High Precision Seafloor Geodesy Sheds Light on Oregon Segment of the Cascadia Subduction Zone


University of Washington, Scripps Institution of Oceanography

Mission Location

U.S. West Coast


  • A community of researchers is joining forces to collect and analyze seafloor movement data
  • Acoustic communication between seafloor transponders and the Wave Glider allow for data “offloading”
  • Survey costs are greatly reduced utilizing Wave Gliders instead of research vessels

“The Wave Glider approach greatly reduces the survey cost compared to collecting data with a research vessel and allows us to monitor the accumulation of elastic strain within the crust.”

— David Schmidt, Professor, University of Washington

Major Fault Poses Earthquake and Tsunami Risk

Stretching from Vancouver Island to California, the Cascadia Subduction Zone is a major fault that separates the Juan de Fuca and North America tectonic plates. The Juan de Fuca plate is slowly moving towards and diving beneath the continental North American plate. The Cascadia Subduction Zone—at the interface of these two tectonic plates—poses a risk for large earthquakes and tsunamis.

To develop more accurate forecasts of the earthquake and tsunami hazards, researchers from the University of Washington and Scripps Institution of Oceanography are assessing the relative movement between the two plates.


One of the Sonardyne Fetch transponders and the Wave Glider are syncing up at the Scripps laboratory before deployment. Photo credit: Glenn Sasagawa.

Enabling Regular Data Collection

Collecting measurements of seafloor movement in depths of 2000 m is a challenging and costly undertaking. At the edge of the continental shelf, approximately 60 miles offshore of Oregon, four survey sites had been established in previous years to gather initial data of plate movement.

Each seafloor site consists of a cluster of three Sonardyne Fetch transponders mounted on cement benchmarks that are resting on the ocean floor. A Wave Glider, equipped with a Global Navigation Satellite System (GNSS) antenna, is remotely navigated to each site, and sends an acoustic ping to each transponder, thereby determining the distance between the Wave Glider and each seafloor transponder. By marrying the acoustic range of the transponders with the GNSS position data of the Wave Glider, researchers are able to position the seafloor array within 1 cm precision. The sites are re-surveyed over multiple years, allowing for the tectonic movement of the plate to be assessed.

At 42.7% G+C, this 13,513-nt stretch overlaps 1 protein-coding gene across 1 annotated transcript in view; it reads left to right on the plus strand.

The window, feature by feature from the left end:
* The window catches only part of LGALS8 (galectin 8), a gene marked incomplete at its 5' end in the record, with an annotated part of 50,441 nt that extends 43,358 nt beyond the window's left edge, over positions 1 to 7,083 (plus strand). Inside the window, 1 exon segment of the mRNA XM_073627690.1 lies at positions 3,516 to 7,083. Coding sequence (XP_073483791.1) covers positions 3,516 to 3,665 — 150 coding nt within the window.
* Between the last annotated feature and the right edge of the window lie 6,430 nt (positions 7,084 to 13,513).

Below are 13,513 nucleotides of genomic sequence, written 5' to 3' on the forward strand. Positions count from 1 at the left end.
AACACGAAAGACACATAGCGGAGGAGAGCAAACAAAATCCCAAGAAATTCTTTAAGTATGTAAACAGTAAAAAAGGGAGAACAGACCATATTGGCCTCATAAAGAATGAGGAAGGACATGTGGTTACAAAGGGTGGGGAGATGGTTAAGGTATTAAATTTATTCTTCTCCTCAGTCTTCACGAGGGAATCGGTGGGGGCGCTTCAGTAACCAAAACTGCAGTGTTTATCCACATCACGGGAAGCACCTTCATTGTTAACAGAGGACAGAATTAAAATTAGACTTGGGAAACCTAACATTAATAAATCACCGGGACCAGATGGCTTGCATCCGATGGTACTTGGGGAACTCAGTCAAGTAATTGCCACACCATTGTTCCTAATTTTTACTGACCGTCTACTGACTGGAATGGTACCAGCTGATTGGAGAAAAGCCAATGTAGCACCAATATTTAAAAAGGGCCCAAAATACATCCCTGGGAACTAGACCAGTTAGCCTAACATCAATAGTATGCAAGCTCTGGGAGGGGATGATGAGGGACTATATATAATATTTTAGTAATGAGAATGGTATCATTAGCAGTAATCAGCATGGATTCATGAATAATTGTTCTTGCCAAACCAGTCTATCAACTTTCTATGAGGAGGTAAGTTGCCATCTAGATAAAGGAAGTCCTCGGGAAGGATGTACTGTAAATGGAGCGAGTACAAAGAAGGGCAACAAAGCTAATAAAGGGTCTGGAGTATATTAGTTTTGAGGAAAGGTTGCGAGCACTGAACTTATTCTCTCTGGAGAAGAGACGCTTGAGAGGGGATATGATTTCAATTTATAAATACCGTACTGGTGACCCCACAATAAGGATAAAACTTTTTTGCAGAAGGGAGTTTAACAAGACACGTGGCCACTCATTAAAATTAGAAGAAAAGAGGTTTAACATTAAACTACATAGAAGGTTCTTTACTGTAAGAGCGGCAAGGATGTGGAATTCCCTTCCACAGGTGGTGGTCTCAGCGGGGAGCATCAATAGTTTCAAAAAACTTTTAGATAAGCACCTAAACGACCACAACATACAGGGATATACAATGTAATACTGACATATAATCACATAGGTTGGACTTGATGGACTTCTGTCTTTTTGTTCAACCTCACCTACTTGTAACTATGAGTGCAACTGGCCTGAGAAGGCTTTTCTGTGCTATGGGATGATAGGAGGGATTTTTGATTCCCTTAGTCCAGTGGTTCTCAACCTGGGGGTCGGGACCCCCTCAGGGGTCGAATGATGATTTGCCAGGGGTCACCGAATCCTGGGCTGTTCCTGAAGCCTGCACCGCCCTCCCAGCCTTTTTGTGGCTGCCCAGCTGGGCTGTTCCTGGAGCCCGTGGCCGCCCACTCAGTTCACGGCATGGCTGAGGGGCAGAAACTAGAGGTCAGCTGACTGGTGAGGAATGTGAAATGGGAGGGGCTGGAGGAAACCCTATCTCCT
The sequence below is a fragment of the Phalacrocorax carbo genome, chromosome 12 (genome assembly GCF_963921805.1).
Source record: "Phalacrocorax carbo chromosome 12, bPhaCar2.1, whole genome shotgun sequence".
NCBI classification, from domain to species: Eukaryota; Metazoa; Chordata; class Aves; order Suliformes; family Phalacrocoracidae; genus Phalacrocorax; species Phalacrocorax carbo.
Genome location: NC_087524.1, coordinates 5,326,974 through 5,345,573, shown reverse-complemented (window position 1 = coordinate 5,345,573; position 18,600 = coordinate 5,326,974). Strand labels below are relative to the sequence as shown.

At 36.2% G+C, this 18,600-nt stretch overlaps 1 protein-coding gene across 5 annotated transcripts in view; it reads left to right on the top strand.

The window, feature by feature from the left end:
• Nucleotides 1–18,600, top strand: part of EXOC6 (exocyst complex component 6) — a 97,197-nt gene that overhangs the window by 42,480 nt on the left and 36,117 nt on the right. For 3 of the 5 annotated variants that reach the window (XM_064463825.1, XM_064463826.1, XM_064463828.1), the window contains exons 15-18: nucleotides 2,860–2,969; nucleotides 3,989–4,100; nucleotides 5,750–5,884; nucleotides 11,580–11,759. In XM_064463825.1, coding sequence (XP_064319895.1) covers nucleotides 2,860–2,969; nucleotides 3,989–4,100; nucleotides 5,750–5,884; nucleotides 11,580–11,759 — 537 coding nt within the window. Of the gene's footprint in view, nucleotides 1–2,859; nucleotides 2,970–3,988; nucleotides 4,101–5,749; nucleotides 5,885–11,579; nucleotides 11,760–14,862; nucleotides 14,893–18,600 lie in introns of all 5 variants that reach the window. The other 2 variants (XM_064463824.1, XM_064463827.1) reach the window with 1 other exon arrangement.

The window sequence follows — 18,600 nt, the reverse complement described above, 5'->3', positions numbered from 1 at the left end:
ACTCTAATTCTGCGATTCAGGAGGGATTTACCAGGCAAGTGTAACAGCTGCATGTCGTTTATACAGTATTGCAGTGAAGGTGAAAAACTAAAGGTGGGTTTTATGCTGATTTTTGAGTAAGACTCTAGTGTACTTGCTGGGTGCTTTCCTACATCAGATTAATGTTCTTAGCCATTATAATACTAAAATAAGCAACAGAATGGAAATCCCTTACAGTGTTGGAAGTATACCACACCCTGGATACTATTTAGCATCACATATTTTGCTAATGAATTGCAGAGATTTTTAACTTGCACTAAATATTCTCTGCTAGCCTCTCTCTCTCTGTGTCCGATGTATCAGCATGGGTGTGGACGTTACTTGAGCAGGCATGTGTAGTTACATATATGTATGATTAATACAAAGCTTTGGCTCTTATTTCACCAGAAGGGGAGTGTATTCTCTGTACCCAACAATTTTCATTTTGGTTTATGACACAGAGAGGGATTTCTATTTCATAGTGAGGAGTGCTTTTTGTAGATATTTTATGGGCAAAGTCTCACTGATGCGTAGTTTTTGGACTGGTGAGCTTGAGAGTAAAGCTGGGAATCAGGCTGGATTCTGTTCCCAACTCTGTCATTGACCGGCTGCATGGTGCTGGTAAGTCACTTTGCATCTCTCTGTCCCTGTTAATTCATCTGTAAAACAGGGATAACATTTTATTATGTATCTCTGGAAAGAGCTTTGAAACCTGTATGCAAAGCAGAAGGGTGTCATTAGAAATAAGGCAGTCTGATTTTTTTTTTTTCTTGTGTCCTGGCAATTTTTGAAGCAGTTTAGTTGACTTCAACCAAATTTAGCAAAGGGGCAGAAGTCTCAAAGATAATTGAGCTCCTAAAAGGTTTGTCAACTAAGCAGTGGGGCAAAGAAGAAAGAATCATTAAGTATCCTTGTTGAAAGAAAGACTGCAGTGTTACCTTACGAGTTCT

“Determining whether the seafloor in Cascadia moves at the subducting plate rate or is slowed because the fault is locked locally is important to our scientific understanding of the fault mechanics. The Wave Glider approach greatly reduces the survey cost compared to collecting data with a research vessel and allows us to monitor the accumulation of elastic strain within the crust”, said David Schmidt, Professor, University of Washington.


The GNSS acoustic surveys bring together a community of scientists from various institutions, continuously evolving data collection and data analysis methods to provide more accurate forecasts of earthquakes and tsunamis. Photo credit: Andrew Newman,

Collaboration across the Ring of Fire

This survey is part of a larger initiative that many institutions around the Pacific and globally participate in to gather critical plate movement data. Teams of scientists from the Georgia Institute of Technology, University of Kansas, University of Houston, and EarthScope Consortium are also actively investigating the Cascadia and Alaska Subduction Zone trenches. Researchers from the University of Texas, Scripps Institution of Oceanography, and GNS Science are conducting multi-year Wave Glider-supported studies in New Zealand.

“Gathering data at these different locations across the Pacific provides a wealth of information and enables us to better understand earthquake processes across Pacific shorelines. We are trying to collect in different regions to inform scientific studies and hazard assessments along the U.S. West Coast.”, said Glenn Sasagawa, Senior Engineer, Scripps Institution of Oceanography.

Beyond Data Collection

In addition to the in-water surveys, researchers are aiming to implement new algorithms to improve data processing and update forecasts of seismic hazards. The project also helps to train the next generation of students and young researchers in the use of seafloor geodetic techniques. Funding for this project is provided by the National Science Foundation.

Photo credit top banner: David Schmidt.